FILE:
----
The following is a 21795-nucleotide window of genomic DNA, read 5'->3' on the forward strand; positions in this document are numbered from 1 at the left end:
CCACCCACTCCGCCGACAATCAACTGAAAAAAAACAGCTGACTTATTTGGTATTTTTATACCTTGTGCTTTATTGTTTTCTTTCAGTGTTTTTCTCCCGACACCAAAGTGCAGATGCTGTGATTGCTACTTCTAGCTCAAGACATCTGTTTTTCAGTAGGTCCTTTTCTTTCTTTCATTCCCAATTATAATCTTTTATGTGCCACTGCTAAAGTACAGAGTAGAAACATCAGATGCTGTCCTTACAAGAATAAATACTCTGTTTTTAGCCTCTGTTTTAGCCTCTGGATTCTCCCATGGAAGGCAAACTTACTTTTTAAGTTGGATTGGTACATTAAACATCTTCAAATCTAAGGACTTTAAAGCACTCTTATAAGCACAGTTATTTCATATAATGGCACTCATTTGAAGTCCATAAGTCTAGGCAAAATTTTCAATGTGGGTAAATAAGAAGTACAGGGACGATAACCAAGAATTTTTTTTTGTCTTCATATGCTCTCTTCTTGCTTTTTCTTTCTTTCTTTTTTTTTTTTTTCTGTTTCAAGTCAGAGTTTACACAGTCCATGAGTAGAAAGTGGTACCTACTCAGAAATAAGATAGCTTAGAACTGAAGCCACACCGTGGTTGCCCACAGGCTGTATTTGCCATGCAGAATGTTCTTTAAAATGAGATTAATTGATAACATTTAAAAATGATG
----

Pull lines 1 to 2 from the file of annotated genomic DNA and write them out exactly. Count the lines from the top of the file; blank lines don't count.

The following is a 21795-nucleotide window of genomic DNA, read 5'->3' on the forward strand; positions in this document are numbered from 1 at the left end:
CCACCCACTCCGCCGACAATCAACTGAAAAAAAACAGCTGACTTATTTGGTATTTTTATACCTTGTGCTTTATTGTTTTCTTTCAGTGTTTTTCTCCCGACACCAAAGTGCAGATGCTGTGATTGCTACTTCTAGCTCAAGACATCTGTTTTTCAGTAGGTCCTTTTCTTTCTTTCATTCCCAATTATAATCTTTTATGTGCCACTGCTAAAGTACAGAGTAGAAACATCAGATGCTGTCCTTACAAGAATAAATACTCTGTTTTTAGCCTCTGTTTTAGCCTCTGGATTCTCCCATGGAAGGCAAACTTACTTTTTAAGTTGGATTGGTACATTAAACATCTTCAAATCTAAGGACTTTAAAGCACTCTTATAAGCACAGTTATTTCATATAATGGCACTCATTTGAAGTCCATAAGTCTAGGCAAAATTTTCAATGTGGGTAAATAAGAAGTACAGGGACGATAACCAAGAATTTTTTTTTGTCTTCATATGCTCTCTTCTTGCTTTTTCTTTCTTTCTTTTTTTTTTTTTTCTGTTTCAAGTCAGAGTTTACACAGTCCATGAGTAGAAAGTGGTACCTACTCAGAAATAAGATAGCTTAGAACTGAAGCCACACCGTGGTTGCCCACAGGCTGTATTTGCCATGCAGAATGTTCTTTAAAATGAGATTAATTGATAACATTTAAAAATGATG